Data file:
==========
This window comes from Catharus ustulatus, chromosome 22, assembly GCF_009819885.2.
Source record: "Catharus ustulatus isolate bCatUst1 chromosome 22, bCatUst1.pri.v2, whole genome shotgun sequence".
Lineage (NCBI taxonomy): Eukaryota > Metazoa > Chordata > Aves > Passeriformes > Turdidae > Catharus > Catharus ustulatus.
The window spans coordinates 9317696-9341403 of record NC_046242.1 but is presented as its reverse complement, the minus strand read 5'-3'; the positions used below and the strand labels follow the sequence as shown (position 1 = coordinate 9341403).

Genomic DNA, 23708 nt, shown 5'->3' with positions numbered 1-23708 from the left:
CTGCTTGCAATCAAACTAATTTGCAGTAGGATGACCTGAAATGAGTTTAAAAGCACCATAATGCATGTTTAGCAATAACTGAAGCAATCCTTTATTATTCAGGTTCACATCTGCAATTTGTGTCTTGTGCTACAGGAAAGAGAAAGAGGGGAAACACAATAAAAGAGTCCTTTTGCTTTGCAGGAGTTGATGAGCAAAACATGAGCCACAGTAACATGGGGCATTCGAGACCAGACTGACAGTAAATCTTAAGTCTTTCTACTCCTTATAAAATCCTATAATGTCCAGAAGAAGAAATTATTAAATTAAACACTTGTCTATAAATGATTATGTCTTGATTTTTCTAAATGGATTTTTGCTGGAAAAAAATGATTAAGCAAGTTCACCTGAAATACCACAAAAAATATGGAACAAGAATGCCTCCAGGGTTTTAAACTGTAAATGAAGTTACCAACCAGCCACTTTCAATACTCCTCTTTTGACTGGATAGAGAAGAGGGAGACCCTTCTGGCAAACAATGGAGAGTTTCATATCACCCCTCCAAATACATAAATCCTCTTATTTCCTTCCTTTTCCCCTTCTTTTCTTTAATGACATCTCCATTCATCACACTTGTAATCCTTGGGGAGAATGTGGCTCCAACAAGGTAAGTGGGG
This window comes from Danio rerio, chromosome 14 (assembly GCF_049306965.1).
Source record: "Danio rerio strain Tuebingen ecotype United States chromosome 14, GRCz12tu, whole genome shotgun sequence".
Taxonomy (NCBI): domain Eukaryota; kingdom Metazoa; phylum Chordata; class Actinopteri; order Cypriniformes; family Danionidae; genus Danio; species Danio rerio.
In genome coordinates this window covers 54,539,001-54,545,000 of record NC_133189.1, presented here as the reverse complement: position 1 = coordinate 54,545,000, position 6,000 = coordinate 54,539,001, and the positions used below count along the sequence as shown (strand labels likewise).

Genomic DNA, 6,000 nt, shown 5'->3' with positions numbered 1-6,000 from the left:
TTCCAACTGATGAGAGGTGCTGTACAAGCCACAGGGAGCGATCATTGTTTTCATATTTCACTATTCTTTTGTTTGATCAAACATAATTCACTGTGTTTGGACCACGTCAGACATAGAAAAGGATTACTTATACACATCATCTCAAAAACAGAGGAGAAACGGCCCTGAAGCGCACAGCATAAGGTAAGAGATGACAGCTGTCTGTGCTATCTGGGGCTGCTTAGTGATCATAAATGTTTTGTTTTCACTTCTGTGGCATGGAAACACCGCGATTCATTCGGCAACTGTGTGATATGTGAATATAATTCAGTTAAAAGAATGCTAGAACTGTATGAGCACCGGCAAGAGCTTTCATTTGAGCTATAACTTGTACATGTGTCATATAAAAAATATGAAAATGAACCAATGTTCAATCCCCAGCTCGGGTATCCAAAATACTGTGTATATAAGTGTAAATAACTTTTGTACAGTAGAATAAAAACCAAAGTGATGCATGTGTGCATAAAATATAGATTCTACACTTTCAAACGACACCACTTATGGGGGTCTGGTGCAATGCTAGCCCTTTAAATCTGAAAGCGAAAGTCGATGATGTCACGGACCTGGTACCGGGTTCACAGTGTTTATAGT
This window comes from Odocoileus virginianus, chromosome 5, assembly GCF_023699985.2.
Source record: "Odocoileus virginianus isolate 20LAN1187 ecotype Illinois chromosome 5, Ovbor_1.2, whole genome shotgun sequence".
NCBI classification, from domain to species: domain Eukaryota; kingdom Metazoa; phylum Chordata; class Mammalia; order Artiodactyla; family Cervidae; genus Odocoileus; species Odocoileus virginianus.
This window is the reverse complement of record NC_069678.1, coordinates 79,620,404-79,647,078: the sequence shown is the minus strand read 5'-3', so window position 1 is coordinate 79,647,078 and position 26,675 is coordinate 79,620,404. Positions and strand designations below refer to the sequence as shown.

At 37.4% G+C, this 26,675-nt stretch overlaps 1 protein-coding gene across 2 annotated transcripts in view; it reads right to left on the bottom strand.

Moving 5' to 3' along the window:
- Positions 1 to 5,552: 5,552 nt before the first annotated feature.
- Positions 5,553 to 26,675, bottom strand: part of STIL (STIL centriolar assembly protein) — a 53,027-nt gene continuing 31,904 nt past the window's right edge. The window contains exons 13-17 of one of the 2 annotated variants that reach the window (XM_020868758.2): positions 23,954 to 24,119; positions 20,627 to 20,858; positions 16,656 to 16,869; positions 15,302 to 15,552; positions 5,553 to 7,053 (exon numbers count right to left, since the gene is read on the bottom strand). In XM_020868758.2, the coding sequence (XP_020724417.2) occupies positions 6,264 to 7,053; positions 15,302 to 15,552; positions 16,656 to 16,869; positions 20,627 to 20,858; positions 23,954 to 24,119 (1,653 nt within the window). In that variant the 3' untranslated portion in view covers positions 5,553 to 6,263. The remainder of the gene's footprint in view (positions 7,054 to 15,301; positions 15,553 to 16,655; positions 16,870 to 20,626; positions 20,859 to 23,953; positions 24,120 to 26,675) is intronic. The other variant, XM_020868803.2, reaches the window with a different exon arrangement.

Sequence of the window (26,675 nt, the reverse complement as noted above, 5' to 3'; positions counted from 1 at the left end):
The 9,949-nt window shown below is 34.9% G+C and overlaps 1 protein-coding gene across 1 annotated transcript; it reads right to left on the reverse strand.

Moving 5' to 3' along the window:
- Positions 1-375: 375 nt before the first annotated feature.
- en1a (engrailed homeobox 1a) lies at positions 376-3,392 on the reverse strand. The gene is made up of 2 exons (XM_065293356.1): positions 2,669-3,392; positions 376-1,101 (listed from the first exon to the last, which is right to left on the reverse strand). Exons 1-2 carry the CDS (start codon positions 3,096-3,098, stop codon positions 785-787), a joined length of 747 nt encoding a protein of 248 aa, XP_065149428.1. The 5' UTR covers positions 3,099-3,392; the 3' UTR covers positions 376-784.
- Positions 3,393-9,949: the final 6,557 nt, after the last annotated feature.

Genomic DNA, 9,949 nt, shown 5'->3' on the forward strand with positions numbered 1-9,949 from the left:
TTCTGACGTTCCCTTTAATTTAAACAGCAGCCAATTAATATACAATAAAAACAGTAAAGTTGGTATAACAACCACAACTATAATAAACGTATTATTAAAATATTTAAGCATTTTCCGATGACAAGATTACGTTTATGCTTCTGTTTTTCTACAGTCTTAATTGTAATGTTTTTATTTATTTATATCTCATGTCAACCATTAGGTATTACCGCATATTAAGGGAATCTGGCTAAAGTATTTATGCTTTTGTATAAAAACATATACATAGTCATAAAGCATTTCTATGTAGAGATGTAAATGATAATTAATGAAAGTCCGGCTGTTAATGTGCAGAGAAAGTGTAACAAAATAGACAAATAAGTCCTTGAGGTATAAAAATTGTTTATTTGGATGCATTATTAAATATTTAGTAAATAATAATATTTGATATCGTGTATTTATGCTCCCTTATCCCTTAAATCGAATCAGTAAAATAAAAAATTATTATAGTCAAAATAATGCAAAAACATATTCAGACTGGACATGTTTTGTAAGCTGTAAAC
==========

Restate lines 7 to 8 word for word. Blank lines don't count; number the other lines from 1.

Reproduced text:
This window comes from Danio rerio, chromosome 14 (assembly GCF_049306965.1).
Source record: "Danio rerio strain Tuebingen ecotype United States chromosome 14, GRCz12tu, whole genome shotgun sequence".